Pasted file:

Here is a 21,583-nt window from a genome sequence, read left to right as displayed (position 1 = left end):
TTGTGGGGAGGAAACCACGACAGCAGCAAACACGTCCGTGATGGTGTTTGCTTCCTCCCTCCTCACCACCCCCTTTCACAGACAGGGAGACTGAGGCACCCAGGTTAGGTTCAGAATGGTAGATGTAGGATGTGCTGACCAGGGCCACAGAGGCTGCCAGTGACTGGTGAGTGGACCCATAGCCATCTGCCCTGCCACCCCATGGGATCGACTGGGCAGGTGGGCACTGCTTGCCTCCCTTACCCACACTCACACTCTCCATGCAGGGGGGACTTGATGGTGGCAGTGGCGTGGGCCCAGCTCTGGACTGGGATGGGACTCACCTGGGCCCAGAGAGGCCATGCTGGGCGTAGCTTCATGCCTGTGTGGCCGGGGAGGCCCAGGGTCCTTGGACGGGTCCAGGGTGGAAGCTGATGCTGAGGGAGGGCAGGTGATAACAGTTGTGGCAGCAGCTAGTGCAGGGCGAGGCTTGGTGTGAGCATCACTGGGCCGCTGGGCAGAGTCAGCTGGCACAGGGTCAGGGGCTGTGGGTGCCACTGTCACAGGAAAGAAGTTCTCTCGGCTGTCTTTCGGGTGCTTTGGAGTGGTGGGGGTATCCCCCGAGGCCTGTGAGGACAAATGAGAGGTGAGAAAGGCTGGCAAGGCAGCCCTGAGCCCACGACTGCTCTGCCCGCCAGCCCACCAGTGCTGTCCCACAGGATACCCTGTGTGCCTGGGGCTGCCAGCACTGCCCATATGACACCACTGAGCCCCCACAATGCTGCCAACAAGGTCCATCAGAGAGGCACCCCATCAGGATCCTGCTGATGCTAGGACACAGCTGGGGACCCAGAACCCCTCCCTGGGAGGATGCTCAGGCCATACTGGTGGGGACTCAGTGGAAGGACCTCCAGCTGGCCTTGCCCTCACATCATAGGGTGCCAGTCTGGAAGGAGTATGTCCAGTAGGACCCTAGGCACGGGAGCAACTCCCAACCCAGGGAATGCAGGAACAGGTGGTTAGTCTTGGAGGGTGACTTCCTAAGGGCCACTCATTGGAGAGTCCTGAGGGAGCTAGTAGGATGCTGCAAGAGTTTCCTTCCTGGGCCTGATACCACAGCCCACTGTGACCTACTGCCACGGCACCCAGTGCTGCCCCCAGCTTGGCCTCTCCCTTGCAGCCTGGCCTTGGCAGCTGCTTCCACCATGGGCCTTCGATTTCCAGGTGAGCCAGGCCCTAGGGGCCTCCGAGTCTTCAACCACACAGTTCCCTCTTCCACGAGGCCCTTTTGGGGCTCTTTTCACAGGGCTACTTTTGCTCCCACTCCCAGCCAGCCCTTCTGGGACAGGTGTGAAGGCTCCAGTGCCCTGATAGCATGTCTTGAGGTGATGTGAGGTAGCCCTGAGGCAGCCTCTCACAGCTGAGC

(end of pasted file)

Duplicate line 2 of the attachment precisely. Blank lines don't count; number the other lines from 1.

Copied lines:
TTGTGGGGAGGAAACCACGACAGCAGCAAACACGTCCGTGATGGTGTTTGCTTCCTCCCTCCTCACCACCCCCTTTCACAGACAGGGAGACTGAGGCACCCAGGTTAGGTTCAGAATGGTAGATGTAGGATGTGCTGACCAGGGCCACAGAGGCTGCCAGTGACTGGTGAGTGGACCCATAGCCATCTGCCCTGCCACCCCATGGGATCGACTGGGCAGGTGGGCACTGCTTGCCTCCCTTACCCACACTCACACTCTCCATGCAGGGGGGACTTGATGGTGGCAGTGGCGTGGGCCCAGCTCTGGACTGGGATGGGACTCACCTGGGCCCAGAGAGGCCATGCTGGGCGTAGCTTCATGCCTGTGTGGCCGGGGAGGCCCAGGGTCCTTGGACGGGTCCAGGGTGGAAGCTGATGCTGAGGGAGGGCAGGTGATAACAGTTGTGGCAGCAGCTAGTGCAGGGCGAGGCTTGGTGTGAGCATCACTGGGCCGCTGGGCAGAGTCAGCTGGCACAGGGTCAGGGGCTGTGGGTGCCACTGTCACAGGAAAGAAGTTCTCTCGGCTGTCTTTCGGGTGCTTTGGAGTGGTGGGGGTATCCCCCGAGGCCTGTGAGGACAAATGAGAGGTGAGAAAGGCTGGCAAGGCAGCCCTGAGCCCACGACTGCTCTGCCCGCCAGCCCACCAGTGCTGTCCCACAGGATACCCTGTGTGCCTGGGGCTGCCAGCACTGCCCATATGACACCACTGAGCCCCCACAATGCTGCCAACAAGGTCCATCAGAGAGGCACCCCATCAGGATCCTGCTGATGCTAGGACACAGCTGGGGACCCAGAACCCCTCCCTGGGAGGATGCTCAGGCCATACTGGTGGGGACTCAGTGGAAGGACCTCCAGCTGGCCTTGCCCTCACATCATAGGGTGCCAGTCTGGAAGGAGTATGTCCAGTAGGACCCTAGGCACGGGAGCAACTCCCAACCCAGGGAATGCAGGAACAGGTGGTTAGTCTTGGAGGGTGACTTCCTAAGGGCCACTCATTGGAGAGTCCTGAGGGAGCTAGTAGGATGCTGCAAGAGTTTCCTTCCTGGGCCTGATACCACAGCCCACTGTGACCTACTGCCACGGCACCCAGTGCTGCCCCCAGCTTGGCCTCTCCCTTGCAGCCTGGCCTTGGCAGCTGCTTCCACCATGGGCCTTCGATTTCCAGGTGAGCCAGGCCCTAGGGGCCTCCGAGTCTTCAACCACACAGTTCCCTCTTCCACGAGGCCCTTTTGGGGCTCTTTTCACAGGGCTACTTTTGCTCCCACTCCCAGCCAGCCCTTCTGGGACAGGTGTGAAGGCTCCAGTGCCCTGATAGCATGTCTTGAGGTGATGTGAGGTAGCCCTGAGGCAGCCTCTCACAGCTGAGC